Sunday, June 27, 2010

Guest Blogger: Vampire Professor Bertena Varney, Giveaway!

Thanks to everyone for a wonderful discussion! It has been great having Bertena here. I'll ask her to come back again soon. I wrote a name on a little piece of paper for each comment, and put them in my mini coffin, and picked one. The winner of a copy of one of my books is: Marty. Get in touch with me Marty, and let me know which book you want, and where you want it sent. Many thanks to everyone who participated!

Recently, there has been a lot of discussion as to why women love vampires, why there is a sudden rise in vampire literature, and basically, why are vampires everywhere today?

But did vampires really just come to be crazy-popular recently, or have we been slowly accepting them into our lives since we were children? Maybe women in our 30s were born and bred to love vampires. Or maybe not.

Let’s take a look at someone my age who grew up with Bunnicula, Count Chocula, and the Sesame’s Street’s the Count. It is rather simple. Long gone are the days of children cowering in the dark from fear of the vampire. The 1970s opened the door to change that not only affected the image of the vampire, but how we accepted them into our lives. I had one that taught me to count, one that taught me to love and the other taught me to make friends. The vampire has been the constant through each stage of our development. So it would be only natural for them to be a part of our adult life.


When our mothers were growing up, vampires were portrayed as the rat like Nosferatu or the strange, foreign speaking, Bela Lugosi style vampire. However, as we grew up they were portrayed as the cute Count von Count on Sesame Street. They were accepted into our daily society and as we grew, they no longer had to be explained or labeled; we simply knew by sight that the creature on the television. or the character in a book was a vampire. Simply put, everyone knew what a vampire was through simple phrases or placement of symbols.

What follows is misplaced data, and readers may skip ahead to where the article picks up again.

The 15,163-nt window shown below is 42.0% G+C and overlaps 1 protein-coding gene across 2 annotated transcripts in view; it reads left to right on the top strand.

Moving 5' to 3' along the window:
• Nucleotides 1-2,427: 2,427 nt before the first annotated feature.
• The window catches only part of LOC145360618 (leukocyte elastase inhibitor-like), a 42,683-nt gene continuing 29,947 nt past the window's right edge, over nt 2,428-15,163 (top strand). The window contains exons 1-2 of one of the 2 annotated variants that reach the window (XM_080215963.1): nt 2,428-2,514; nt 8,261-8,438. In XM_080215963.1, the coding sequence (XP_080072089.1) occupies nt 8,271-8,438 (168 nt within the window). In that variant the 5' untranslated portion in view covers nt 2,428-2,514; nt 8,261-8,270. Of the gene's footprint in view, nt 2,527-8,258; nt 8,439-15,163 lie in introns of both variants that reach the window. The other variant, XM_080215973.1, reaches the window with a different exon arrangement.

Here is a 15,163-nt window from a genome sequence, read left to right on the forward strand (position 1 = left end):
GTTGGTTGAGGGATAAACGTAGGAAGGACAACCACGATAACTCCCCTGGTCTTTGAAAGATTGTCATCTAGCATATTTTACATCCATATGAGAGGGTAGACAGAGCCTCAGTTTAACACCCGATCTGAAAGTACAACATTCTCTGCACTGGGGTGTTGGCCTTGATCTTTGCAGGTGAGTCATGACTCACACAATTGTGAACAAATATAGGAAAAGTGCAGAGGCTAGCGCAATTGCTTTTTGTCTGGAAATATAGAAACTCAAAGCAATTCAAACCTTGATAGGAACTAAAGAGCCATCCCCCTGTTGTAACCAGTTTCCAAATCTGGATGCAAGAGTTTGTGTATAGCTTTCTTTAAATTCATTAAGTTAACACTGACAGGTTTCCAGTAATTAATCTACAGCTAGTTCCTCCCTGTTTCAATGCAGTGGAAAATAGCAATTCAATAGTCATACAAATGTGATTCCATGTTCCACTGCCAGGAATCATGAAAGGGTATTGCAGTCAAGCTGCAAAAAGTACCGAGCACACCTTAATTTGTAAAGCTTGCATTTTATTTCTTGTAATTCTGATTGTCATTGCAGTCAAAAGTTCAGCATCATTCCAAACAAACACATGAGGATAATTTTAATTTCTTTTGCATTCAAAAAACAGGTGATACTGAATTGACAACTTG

The year I was born, General Mills introduced a new cereal that claimed to “bring monsters into your breakfast everyday.” The first of six monster-themed cereals was Count Chocula, a Nosferatu-looking vampire that was portrayed as rather comical looking. The Count would yell “I vant to eat your cereal.” As a result, the adults fled in fear but the children invited him and his friends, Franken Berry, Boo Berry, and Yummy Mummy in to enjoy breakfast, the most important meal of the day. The vampire was no longer scary to us and would become the first part of our day. We loved these monsters and looked forward to eating them daily.

After we finished eating our cereal, the next step in our morning would be to turn on the television to Sesame Street. Here we learned to count by a Bela Lugosi looking vampire named Count von Count. He was obsessed with counting and would count anything that came his way. He would even count himself if there was nothing to count. I know I laughed at his spooky castle, coffin, and bat friends. I did not fear him.

Then when we went to school, we read Bunnicula, a beginning reader book that told the story of a cute bunny that is also a vampire. Bunnicula was adopted into a new home where the other pets, a cat and dog, were fearful and didn’t accept him. Through different adventures, the cat and dog finally acclimated to the “different” and “new” member of the family. This was a perfect story of teaching us how to accept differences in other children and accept vampires as humans.